We asked fashion and beauty blogger Emily Davison to talk to us about how make-up has helped her to love her eyes since losing her sight...
As a teenager one of my biggest thrills was on that blissful Friday afternoon when I would go out with my friends and hit the shops in search of the newest make-up to grace the make-up counters on the high street. No shop would be left unturned and by the end of my shopping session you could be sure to see me clutching a bag full of new lip colours, shimmer powders and eye shadows.
You see, eye make-up has always taken a significant space in my make-up routine, from applying seasonal colours to my eye lids, to adding a cat eye flick of liner and a touch of mascara to extend the lashes to their longest length. I always enjoyed the thrill of defining and amplifying my eyes to the full. And to this day that thrill has never faded. Now at the age of 20 I enjoy nothing more than splurging on the latest eye palette or having my eyebrows threaded and tinted to perfection.
But of course there is a profound reason for this, which is not just for the sheer fact that I love eye makeup. For me, eye make-up has always been a sense of empowerment and liberation that I would use to improve my mental attitude towards life.
I was born with a condition known as Septo Optic Dysplasia, which means that I am completely blind in one eye with severely restricted vision in the other. It has always been a part of me and over the years it has been something I have come to understand and accept. But this was not always the case.
From a very young age I have memories of my sight loss, of not measuring up to my peers and the years of large print books, eye charts and magnifying glasses only heightened my awareness of my eyes lacking in some way. As I grew into my teenage years this morphed into paranoia and I began to look for a way that I could change this focus on my eyes from a negative to a positive.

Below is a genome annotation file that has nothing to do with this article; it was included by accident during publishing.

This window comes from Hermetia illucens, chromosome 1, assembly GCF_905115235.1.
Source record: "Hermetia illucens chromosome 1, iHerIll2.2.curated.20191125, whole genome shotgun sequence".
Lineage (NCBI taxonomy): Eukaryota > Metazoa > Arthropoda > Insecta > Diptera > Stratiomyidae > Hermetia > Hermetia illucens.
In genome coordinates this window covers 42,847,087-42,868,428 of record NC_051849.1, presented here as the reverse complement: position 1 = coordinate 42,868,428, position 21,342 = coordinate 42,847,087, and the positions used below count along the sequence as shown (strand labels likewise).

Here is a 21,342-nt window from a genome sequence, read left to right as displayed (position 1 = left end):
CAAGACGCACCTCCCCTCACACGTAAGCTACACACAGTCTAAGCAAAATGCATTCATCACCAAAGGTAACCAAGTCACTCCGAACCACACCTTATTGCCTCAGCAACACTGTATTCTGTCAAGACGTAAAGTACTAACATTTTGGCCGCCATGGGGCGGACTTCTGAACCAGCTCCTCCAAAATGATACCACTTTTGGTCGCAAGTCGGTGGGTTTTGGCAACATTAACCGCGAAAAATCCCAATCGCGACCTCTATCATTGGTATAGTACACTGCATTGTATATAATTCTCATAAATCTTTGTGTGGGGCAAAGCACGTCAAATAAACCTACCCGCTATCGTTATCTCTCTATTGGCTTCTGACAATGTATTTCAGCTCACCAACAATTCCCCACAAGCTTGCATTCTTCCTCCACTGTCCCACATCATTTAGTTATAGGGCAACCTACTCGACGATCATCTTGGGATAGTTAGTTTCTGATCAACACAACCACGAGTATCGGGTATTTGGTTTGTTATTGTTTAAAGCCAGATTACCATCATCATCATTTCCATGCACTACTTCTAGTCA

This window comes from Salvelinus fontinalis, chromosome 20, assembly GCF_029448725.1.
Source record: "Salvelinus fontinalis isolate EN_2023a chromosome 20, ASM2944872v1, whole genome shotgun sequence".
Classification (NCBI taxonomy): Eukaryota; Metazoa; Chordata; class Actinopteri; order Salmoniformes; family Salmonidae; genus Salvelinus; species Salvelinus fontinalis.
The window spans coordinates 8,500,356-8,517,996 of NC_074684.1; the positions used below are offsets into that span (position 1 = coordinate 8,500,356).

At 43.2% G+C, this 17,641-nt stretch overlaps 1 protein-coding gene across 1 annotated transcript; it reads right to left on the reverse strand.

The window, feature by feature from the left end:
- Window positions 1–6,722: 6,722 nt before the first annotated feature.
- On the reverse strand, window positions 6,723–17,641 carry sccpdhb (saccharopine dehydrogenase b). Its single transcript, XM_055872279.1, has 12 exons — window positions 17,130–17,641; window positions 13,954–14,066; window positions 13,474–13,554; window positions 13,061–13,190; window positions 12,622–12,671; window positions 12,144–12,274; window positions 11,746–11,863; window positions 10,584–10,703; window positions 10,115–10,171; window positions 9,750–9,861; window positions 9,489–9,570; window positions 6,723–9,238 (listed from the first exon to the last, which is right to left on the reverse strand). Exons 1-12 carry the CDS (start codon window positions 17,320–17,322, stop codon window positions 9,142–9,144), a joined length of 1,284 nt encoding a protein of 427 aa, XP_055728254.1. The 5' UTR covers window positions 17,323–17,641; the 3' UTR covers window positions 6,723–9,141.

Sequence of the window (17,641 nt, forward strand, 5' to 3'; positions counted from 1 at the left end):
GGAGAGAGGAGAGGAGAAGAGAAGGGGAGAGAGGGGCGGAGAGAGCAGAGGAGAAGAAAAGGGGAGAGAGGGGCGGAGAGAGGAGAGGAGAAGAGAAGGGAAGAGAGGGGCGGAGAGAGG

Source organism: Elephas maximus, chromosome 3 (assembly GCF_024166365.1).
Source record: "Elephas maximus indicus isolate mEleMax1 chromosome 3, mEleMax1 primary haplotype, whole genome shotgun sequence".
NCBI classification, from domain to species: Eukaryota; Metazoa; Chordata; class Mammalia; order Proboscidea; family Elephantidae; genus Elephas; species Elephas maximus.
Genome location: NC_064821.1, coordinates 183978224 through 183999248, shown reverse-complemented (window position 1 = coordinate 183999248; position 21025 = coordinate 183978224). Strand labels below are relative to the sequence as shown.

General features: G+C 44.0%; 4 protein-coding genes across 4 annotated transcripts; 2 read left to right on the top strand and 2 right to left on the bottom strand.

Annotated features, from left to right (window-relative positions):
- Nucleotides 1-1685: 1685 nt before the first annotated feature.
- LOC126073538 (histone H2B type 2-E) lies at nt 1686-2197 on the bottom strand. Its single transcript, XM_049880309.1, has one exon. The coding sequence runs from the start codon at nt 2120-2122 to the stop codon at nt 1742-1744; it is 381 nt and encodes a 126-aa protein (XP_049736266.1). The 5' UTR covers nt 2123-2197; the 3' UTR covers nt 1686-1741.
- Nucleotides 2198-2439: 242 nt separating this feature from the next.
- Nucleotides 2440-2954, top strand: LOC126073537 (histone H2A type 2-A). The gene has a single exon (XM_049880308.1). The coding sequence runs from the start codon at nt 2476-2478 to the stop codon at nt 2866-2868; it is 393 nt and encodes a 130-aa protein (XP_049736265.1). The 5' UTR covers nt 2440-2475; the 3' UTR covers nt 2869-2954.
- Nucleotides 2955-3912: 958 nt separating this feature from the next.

So, with the help of tutorials, a little encouragement from my supportive mother and some grim determination I began to learn the tricks of the trade when applying eye make-up and how it could give me a sense of control over my eyes that I have never had before.
Being able to pick up an eye pencil or mascara wand and reinvent the way my eyes looked gave me a sense of security and contentment. For the first time in my life it was me who had a say over my eyes and that was something I learned to channel into other aspects of my life.
I believe that looking your best can only enhance your confidence and thus your confidence will show to those around you. Having the power to choose your own style is like a language, you are saying to someone who you are inside. You are conveying a unique message and that is something that I believe everyone should have the ability to do.
So you see, eye make-up may seem to some like a trivial matter, but to me it works better than all of the feel good films and pep talks put together. Because within those few minutes every morning, I am conducting a ritual that gives me the sense of courage to go out into the world and pursue my dreams.
I do not fear that my eyes will be perceived in a negative way due to my sight loss, instead my act of wearing eye make-up represents the positivity I now feel inside towards life and my future.
This November RNIB have launched their #loveyoureyes campaign, which is aimed at raising awareness of sight loss across the UK, particularly among young people. I'd love you to get involved, by sharing close up pictures of your eyes on Facebook, Instagram or Twitter with the hashtag #loveyoureyes. And don't forget to nominate your friends to do the same!
Emily's blog, Fashioneyesta, aims to empower blind and partially sighted people to access fashion and beauty independently and challenges the stereotypes surrounding people with disabilities. You can find her on Twitter, Instagram, Facebook and Youtube for more of her insights and advice.